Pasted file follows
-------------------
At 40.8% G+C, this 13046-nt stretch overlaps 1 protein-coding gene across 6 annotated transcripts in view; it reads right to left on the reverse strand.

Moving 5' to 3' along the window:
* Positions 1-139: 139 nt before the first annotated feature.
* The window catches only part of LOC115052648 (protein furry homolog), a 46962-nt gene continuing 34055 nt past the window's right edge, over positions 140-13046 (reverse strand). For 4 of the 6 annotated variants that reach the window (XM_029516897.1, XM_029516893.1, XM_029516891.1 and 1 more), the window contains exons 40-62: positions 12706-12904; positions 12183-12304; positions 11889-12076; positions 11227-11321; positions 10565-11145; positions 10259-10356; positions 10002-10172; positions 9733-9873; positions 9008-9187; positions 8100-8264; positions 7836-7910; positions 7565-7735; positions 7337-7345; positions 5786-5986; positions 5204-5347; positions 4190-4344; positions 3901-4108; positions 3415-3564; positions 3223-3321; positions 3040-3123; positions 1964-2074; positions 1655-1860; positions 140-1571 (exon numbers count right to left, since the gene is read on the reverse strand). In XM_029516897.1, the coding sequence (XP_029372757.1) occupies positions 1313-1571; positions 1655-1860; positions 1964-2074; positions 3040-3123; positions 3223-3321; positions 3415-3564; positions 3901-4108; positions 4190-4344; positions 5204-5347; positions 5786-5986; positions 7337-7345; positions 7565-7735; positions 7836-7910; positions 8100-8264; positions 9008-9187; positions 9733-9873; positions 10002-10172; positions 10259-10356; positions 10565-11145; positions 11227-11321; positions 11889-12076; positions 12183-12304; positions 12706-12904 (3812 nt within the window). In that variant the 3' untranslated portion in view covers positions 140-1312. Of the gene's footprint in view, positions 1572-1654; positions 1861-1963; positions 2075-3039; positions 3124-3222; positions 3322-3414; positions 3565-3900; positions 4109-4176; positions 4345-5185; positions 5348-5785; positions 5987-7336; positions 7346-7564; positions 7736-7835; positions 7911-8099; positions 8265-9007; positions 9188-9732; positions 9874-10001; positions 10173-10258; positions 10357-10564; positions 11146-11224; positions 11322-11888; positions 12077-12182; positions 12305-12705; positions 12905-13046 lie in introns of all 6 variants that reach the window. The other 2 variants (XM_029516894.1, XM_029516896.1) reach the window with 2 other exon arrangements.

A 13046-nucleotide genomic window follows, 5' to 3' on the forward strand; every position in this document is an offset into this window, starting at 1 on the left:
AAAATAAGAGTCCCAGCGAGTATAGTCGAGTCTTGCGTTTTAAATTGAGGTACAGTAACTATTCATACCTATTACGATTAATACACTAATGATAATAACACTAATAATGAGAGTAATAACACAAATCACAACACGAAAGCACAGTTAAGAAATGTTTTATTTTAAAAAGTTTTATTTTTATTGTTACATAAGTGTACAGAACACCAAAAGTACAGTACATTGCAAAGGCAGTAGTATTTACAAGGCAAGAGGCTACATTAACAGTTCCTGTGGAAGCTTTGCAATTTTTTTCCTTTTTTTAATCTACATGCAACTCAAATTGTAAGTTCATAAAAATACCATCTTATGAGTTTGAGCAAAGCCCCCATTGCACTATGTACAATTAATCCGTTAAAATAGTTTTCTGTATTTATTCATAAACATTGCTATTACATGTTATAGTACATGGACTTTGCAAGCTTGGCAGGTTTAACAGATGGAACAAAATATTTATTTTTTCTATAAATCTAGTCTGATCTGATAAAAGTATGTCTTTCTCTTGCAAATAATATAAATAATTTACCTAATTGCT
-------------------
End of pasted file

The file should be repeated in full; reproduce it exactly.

At 40.8% G+C, this 13046-nt stretch overlaps 1 protein-coding gene across 6 annotated transcripts in view; it reads right to left on the reverse strand.

Moving 5' to 3' along the window:
* Positions 1-139: 139 nt before the first annotated feature.
* The window catches only part of LOC115052648 (protein furry homolog), a 46962-nt gene continuing 34055 nt past the window's right edge, over positions 140-13046 (reverse strand). For 4 of the 6 annotated variants that reach the window (XM_029516897.1, XM_029516893.1, XM_029516891.1 and 1 more), the window contains exons 40-62: positions 12706-12904; positions 12183-12304; positions 11889-12076; positions 11227-11321; positions 10565-11145; positions 10259-10356; positions 10002-10172; positions 9733-9873; positions 9008-9187; positions 8100-8264; positions 7836-7910; positions 7565-7735; positions 7337-7345; positions 5786-5986; positions 5204-5347; positions 4190-4344; positions 3901-4108; positions 3415-3564; positions 3223-3321; positions 3040-3123; positions 1964-2074; positions 1655-1860; positions 140-1571 (exon numbers count right to left, since the gene is read on the reverse strand). In XM_029516897.1, the coding sequence (XP_029372757.1) occupies positions 1313-1571; positions 1655-1860; positions 1964-2074; positions 3040-3123; positions 3223-3321; positions 3415-3564; positions 3901-4108; positions 4190-4344; positions 5204-5347; positions 5786-5986; positions 7337-7345; positions 7565-7735; positions 7836-7910; positions 8100-8264; positions 9008-9187; positions 9733-9873; positions 10002-10172; positions 10259-10356; positions 10565-11145; positions 11227-11321; positions 11889-12076; positions 12183-12304; positions 12706-12904 (3812 nt within the window). In that variant the 3' untranslated portion in view covers positions 140-1312. Of the gene's footprint in view, positions 1572-1654; positions 1861-1963; positions 2075-3039; positions 3124-3222; positions 3322-3414; positions 3565-3900; positions 4109-4176; positions 4345-5185; positions 5348-5785; positions 5987-7336; positions 7346-7564; positions 7736-7835; positions 7911-8099; positions 8265-9007; positions 9188-9732; positions 9874-10001; positions 10173-10258; positions 10357-10564; positions 11146-11224; positions 11322-11888; positions 12077-12182; positions 12305-12705; positions 12905-13046 lie in introns of all 6 variants that reach the window. The other 2 variants (XM_029516894.1, XM_029516896.1) reach the window with 2 other exon arrangements.

A 13046-nucleotide genomic window follows, 5' to 3' on the forward strand; every position in this document is an offset into this window, starting at 1 on the left:
AAAATAAGAGTCCCAGCGAGTATAGTCGAGTCTTGCGTTTTAAATTGAGGTACAGTAACTATTCATACCTATTACGATTAATACACTAATGATAATAACACTAATAATGAGAGTAATAACACAAATCACAACACGAAAGCACAGTTAAGAAATGTTTTATTTTAAAAAGTTTTATTTTTATTGTTACATAAGTGTACAGAACACCAAAAGTACAGTACATTGCAAAGGCAGTAGTATTTACAAGGCAAGAGGCTACATTAACAGTTCCTGTGGAAGCTTTGCAATTTTTTTCCTTTTTTTAATCTACATGCAACTCAAATTGTAAGTTCATAAAAATACCATCTTATGAGTTTGAGCAAAGCCCCCATTGCACTATGTACAATTAATCCGTTAAAATAGTTTTCTGTATTTATTCATAAACATTGCTATTACATGTTATAGTACATGGACTTTGCAAGCTTGGCAGGTTTAACAGATGGAACAAAATATTTATTTTTTCTATAAATCTAGTCTGATCTGATAAAAGTATGTCTTTCTCTTGCAAATAATATAAATAATTTACCTAATTGCT